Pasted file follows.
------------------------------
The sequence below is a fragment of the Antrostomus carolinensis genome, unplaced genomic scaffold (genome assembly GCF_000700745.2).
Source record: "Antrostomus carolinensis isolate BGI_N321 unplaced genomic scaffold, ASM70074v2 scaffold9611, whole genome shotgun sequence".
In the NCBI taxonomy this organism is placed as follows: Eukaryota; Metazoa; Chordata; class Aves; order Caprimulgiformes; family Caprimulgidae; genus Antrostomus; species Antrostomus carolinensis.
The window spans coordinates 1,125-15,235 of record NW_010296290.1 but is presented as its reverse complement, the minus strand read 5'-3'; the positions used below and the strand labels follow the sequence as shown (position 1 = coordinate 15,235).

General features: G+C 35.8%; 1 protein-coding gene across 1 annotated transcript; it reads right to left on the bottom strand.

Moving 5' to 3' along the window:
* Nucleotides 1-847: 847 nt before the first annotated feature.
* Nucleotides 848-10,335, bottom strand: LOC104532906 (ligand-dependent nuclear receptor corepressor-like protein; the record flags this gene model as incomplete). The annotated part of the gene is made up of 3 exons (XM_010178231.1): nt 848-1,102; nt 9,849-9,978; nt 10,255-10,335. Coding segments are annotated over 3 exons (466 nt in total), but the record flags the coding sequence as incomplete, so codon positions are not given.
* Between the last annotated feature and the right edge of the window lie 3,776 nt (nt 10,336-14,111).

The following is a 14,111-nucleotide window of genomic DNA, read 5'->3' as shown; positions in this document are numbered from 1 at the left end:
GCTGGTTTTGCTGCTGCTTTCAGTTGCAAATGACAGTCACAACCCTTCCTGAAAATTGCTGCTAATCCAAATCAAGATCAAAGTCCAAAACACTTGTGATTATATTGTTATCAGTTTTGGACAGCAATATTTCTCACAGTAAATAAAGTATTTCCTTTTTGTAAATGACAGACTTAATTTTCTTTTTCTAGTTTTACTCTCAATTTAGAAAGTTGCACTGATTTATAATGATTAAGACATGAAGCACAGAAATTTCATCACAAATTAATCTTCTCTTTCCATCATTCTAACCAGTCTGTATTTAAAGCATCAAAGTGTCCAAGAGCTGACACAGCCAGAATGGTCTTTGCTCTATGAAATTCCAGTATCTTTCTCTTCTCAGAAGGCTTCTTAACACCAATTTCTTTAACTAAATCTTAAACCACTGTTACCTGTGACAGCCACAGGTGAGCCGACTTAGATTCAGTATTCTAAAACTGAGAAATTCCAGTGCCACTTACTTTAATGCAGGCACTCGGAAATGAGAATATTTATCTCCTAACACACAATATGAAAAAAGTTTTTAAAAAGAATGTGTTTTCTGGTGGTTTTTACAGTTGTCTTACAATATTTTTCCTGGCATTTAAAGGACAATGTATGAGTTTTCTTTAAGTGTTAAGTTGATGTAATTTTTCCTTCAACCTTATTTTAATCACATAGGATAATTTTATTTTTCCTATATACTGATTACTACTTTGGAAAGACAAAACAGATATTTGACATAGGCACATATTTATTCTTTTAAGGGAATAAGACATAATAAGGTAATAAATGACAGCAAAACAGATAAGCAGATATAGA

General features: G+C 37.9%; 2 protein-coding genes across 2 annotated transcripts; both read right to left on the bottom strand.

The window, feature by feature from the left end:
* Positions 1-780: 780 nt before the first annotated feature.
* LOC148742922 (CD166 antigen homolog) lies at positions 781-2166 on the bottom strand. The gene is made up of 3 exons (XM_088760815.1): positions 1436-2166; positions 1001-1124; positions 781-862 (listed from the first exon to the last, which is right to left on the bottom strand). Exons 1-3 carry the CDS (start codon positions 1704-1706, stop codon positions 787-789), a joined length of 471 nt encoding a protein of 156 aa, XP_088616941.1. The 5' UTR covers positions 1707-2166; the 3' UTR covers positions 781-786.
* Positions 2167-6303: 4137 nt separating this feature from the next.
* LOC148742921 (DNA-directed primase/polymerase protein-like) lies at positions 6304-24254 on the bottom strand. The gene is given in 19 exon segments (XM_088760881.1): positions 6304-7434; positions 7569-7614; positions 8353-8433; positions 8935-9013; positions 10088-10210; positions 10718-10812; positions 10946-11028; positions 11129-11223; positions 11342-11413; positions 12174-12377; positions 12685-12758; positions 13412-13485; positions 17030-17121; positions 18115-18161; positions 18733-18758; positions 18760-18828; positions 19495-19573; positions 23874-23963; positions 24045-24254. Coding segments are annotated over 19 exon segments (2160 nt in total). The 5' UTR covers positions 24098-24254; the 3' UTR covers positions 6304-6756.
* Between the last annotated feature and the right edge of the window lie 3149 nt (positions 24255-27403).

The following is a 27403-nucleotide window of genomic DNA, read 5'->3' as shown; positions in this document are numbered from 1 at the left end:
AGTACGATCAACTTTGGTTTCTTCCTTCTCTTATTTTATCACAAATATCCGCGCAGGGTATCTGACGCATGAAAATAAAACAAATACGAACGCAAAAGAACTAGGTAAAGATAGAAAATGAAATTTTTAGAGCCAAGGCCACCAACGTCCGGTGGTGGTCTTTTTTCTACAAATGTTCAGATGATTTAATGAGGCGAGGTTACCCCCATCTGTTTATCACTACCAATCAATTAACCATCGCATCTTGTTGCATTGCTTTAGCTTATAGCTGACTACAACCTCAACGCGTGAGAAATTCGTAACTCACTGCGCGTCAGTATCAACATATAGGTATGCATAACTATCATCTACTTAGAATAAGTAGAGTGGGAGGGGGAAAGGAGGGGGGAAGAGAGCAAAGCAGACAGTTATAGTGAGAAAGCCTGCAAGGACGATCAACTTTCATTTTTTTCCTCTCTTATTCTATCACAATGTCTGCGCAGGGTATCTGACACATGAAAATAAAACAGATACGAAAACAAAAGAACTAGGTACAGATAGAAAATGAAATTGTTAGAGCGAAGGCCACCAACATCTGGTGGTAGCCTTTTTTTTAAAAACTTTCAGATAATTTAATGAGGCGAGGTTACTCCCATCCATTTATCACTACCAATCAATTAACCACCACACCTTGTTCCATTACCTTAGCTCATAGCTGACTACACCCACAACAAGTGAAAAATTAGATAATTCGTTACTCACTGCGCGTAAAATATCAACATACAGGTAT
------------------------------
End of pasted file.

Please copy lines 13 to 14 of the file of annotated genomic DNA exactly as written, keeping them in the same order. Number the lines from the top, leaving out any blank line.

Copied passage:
The window, feature by feature from the left end:
* Positions 1-780: 780 nt before the first annotated feature.